Two Companies Hit With FDA Warning Letters for Selling Unapproved and Misbranded Drugs for COVID-19
The FDA has accused two overseas companies of selling unapproved and misbranded drugs for COVID-19 to U.S. customers over the internet.
Cyprus-based rxshopmd.com and Russia-based extrapharmacy.ru were hit with warning letters after the FDA reviewed their websites and saw unapproved drugs for sale without a prescription for the mitigation, prevention, treatment, diagnosis or cure of COVID‐19, as well as for other diseases.
On Feb. 16, both companies were asked to cease sale of any unapproved and misbranded products and to contact FDA within 48 hours of receiving the letter.
However, as of Feb. 23, rxshopmd.com was still selling Hivus-LR Lopinavir + Ritonavir as a both a COVID-19 treatment and an HIV drug. This is one of the products the FDA mentioned specifically in its warning letter to the company.
While there are FDA-approved versions of lopinavir plus ritonavir, including AbbVie’s Kaletra, on the market in the U.S., there are no approved drug applications for the Hivus‐LR (lopinavir + ritonavir 200/50 mg) manufactured by Aurobindo Pharma and offered by www.rxshopmd.com, the FDA said.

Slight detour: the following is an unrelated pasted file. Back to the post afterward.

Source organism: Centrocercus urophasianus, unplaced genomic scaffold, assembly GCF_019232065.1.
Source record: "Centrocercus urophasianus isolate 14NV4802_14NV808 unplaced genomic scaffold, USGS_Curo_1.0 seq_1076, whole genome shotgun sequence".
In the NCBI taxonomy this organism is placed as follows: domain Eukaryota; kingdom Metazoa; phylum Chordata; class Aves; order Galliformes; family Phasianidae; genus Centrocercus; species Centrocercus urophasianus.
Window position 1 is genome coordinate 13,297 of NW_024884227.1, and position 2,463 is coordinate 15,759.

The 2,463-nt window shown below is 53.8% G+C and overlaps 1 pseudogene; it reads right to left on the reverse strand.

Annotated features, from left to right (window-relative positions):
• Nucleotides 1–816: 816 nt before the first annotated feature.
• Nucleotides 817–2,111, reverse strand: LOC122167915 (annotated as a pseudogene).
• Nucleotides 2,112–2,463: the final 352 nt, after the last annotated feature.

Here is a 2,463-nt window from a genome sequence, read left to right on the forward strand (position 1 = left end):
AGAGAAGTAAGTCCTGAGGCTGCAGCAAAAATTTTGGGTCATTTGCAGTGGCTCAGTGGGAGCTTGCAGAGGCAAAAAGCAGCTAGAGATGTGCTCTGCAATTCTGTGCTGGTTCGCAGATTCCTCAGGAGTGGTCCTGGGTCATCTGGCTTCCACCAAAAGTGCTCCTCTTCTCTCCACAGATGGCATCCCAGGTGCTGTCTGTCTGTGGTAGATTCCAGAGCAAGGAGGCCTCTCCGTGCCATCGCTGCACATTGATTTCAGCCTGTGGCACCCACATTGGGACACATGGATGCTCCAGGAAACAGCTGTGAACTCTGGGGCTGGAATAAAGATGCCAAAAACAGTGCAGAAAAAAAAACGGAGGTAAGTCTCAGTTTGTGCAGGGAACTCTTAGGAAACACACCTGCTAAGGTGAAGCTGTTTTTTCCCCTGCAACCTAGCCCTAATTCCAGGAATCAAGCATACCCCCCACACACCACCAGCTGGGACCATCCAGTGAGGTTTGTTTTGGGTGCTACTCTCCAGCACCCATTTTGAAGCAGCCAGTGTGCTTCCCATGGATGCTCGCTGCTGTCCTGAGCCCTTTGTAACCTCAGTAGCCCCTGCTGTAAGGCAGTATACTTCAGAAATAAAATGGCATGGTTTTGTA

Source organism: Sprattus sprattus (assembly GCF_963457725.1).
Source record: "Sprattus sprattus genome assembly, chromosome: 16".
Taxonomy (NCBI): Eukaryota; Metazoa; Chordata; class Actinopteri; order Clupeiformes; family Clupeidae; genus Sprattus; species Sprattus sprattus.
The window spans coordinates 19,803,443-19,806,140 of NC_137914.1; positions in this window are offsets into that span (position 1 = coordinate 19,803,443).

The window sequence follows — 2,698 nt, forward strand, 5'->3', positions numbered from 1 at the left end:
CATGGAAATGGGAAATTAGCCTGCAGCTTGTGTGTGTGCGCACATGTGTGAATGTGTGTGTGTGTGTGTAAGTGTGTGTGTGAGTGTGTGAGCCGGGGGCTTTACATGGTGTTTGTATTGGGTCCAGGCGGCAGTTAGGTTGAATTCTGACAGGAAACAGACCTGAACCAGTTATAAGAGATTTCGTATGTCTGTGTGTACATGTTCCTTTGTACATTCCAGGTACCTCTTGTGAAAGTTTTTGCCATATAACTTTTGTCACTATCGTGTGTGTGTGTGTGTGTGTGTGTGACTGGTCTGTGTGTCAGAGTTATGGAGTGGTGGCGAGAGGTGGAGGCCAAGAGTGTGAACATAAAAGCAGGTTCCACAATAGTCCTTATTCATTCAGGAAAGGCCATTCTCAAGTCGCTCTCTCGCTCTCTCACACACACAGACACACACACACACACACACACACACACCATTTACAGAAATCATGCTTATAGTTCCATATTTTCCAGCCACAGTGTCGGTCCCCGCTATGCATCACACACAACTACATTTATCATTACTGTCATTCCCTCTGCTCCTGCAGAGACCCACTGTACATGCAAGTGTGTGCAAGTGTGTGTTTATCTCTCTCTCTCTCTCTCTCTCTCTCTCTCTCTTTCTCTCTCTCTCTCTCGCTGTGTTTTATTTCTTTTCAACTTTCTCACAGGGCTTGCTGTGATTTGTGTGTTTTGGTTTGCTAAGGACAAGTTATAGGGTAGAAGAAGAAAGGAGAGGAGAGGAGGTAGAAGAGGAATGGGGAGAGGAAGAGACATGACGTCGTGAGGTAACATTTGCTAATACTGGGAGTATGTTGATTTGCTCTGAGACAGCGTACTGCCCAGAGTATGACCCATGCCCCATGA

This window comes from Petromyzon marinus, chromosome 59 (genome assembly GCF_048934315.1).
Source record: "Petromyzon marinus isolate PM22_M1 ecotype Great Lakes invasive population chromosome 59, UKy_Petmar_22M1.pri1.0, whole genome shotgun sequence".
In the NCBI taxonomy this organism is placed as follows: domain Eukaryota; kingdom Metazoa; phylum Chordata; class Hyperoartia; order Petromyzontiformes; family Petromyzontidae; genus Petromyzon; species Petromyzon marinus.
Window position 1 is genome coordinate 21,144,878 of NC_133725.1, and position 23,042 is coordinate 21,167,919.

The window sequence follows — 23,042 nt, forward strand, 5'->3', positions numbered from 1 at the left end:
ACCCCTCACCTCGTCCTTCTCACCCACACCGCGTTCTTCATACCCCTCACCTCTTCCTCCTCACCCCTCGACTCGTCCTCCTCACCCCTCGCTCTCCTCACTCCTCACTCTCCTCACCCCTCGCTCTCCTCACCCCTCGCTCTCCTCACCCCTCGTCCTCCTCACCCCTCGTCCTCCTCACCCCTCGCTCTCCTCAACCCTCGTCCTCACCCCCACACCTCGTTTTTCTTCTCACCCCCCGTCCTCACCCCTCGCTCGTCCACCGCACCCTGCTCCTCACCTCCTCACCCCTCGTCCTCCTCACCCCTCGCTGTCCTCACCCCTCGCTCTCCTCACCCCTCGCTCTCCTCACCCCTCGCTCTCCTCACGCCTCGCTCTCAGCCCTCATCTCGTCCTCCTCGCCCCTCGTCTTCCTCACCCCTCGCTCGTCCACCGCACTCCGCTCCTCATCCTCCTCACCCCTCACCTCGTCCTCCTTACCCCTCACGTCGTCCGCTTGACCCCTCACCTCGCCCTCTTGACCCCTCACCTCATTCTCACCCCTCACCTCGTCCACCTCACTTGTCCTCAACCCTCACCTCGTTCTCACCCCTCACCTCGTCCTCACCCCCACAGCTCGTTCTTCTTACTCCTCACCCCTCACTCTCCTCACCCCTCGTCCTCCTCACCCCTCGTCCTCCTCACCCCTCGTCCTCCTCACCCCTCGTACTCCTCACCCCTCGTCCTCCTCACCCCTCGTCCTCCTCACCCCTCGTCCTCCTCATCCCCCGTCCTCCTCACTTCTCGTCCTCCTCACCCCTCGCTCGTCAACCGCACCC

The agency sent essentially the same letter to extrapharmacy.ru, though it pointed out to extrapharmacy.ru that it is also selling unapproved and misbranded drugs that are labeled as treating systemic lupus erythematosus, rheumatoid arthritis and malaria.
The agency said extrapharmacy.ru was selling Plaquenil (hydroxychloroquine) as a treatment for COVID-19, adding that hydroxychloroquine has not been approved by the FDA for use in the prevention, diagnosis, treatment, mitigation or cure of COVID-19.
FDA-approved hydroxychloroquine is labeled for treatment of uncomplicated malaria, discoid and systemic lupus erythematosus, and acute and chronic rheumatoid arthritis, and is only available by prescription, the agency noted.
As of Feb. 23, extrapharmacy.ru was still selling Plaquenil (hydroxychloroquine) but no longer appears to be marketing it as a treatment for COVID-19.
“Unapproved new drugs do not carry the same assurances of safety and effectiveness as those drugs subject to FDA oversight,” wrote the FDA to both companies. “Drugs that have circumvented regulatory safeguards may be contaminated, counterfeit, contain varying amounts of active ingredients or contain different ingredients altogether.”
Neither company responded to requests for comment.
Read the two warning letters here: www.fdanews.com/02-23-22-WarningLetters.pdf. — Suz Redfearn